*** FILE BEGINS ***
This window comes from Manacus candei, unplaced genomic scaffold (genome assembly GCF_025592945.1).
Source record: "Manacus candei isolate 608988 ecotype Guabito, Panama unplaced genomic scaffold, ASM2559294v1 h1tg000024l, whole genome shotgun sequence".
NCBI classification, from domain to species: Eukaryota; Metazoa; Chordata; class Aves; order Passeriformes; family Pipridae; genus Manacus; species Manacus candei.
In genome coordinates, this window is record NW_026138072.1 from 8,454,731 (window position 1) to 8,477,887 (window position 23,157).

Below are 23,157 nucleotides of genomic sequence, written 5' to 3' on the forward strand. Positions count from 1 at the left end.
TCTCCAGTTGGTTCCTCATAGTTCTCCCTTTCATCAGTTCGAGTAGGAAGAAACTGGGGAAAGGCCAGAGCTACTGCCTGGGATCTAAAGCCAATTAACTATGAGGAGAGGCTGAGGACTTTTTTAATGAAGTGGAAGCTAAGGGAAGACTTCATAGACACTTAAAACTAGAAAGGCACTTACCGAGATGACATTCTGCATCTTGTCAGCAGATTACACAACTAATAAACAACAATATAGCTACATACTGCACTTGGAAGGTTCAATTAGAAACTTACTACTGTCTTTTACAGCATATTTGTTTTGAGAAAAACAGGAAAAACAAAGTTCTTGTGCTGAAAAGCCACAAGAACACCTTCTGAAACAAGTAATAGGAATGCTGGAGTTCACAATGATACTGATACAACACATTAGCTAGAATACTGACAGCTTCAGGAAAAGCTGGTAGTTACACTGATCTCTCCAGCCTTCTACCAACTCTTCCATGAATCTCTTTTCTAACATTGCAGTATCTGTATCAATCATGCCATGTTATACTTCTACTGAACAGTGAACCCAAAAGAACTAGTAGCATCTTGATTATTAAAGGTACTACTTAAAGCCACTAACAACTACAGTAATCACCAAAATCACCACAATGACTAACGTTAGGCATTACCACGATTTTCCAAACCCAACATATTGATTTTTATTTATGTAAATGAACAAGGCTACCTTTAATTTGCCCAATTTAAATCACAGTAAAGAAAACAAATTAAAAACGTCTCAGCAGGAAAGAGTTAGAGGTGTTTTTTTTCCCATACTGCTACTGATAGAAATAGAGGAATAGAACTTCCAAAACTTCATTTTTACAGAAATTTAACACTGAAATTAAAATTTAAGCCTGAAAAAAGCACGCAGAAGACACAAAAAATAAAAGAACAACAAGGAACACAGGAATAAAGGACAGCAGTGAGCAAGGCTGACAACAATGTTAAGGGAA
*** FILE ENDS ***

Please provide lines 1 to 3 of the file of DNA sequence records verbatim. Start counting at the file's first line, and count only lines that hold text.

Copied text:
This window comes from Manacus candei, unplaced genomic scaffold (genome assembly GCF_025592945.1).
Source record: "Manacus candei isolate 608988 ecotype Guabito, Panama unplaced genomic scaffold, ASM2559294v1 h1tg000024l, whole genome shotgun sequence".
NCBI classification, from domain to species: Eukaryota; Metazoa; Chordata; class Aves; order Passeriformes; family Pipridae; genus Manacus; species Manacus candei.